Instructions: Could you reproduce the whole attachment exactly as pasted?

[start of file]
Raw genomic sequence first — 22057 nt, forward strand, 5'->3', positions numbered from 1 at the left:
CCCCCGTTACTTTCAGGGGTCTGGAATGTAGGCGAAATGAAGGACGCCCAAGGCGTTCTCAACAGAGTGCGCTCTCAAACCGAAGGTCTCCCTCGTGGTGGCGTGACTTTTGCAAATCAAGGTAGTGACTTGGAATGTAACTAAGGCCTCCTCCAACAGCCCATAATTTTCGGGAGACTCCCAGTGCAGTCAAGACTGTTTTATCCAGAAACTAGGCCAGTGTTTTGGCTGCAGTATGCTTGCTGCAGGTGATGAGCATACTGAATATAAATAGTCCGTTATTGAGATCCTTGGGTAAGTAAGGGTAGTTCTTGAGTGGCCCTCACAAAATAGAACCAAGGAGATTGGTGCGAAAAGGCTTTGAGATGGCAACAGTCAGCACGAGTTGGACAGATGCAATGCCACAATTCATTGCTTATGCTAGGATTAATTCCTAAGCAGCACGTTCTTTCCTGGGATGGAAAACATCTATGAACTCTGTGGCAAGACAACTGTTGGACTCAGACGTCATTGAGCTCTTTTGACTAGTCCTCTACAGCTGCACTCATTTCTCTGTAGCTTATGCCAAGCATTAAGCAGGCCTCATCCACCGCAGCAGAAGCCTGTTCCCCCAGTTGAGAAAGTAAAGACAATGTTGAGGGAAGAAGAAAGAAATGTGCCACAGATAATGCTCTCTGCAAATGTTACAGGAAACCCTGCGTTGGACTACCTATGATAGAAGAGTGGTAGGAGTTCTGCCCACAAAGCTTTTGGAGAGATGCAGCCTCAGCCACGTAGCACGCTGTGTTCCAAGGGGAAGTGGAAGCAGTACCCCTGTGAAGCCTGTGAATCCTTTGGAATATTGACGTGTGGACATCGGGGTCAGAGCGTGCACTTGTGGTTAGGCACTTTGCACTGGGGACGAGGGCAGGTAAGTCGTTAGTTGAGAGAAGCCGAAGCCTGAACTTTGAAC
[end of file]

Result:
Raw genomic sequence first — 22057 nt, forward strand, 5'->3', positions numbered from 1 at the left:
CCCCCGTTACTTTCAGGGGTCTGGAATGTAGGCGAAATGAAGGACGCCCAAGGCGTTCTCAACAGAGTGCGCTCTCAAACCGAAGGTCTCCCTCGTGGTGGCGTGACTTTTGCAAATCAAGGTAGTGACTTGGAATGTAACTAAGGCCTCCTCCAACAGCCCATAATTTTCGGGAGACTCCCAGTGCAGTCAAGACTGTTTTATCCAGAAACTAGGCCAGTGTTTTGGCTGCAGTATGCTTGCTGCAGGTGATGAGCATACTGAATATAAATAGTCCGTTATTGAGATCCTTGGGTAAGTAAGGGTAGTTCTTGAGTGGCCCTCACAAAATAGAACCAAGGAGATTGGTGCGAAAAGGCTTTGAGATGGCAACAGTCAGCACGAGTTGGACAGATGCAATGCCACAATTCATTGCTTATGCTAGGATTAATTCCTAAGCAGCACGTTCTTTCCTGGGATGGAAAACATCTATGAACTCTGTGGCAAGACAACTGTTGGACTCAGACGTCATTGAGCTCTTTTGACTAGTCCTCTACAGCTGCACTCATTTCTCTGTAGCTTATGCCAAGCATTAAGCAGGCCTCATCCACCGCAGCAGAAGCCTGTTCCCCCAGTTGAGAAAGTAAAGACAATGTTGAGGGAAGAAGAAAGAAATGTGCCACAGATAATGCTCTCTGCAAATGTTACAGGAAACCCTGCGTTGGACTACCTATGATAGAAGAGTGGTAGGAGTTCTGCCCACAAAGCTTTTGGAGAGATGCAGCCTCAGCCACGTAGCACGCTGTGTTCCAAGGGGAAGTGGAAGCAGTACCCCTGTGAAGCCTGTGAATCCTTTGGAATATTGACGTGTGGACATCGGGGTCAGAGCGTGCACTTGTGGTTAGGCACTTTGCACTGGGGACGAGGGCAGGTAAGTCGTTAGTTGAGAGAAGCCGAAGCCTGAACTTTGAAC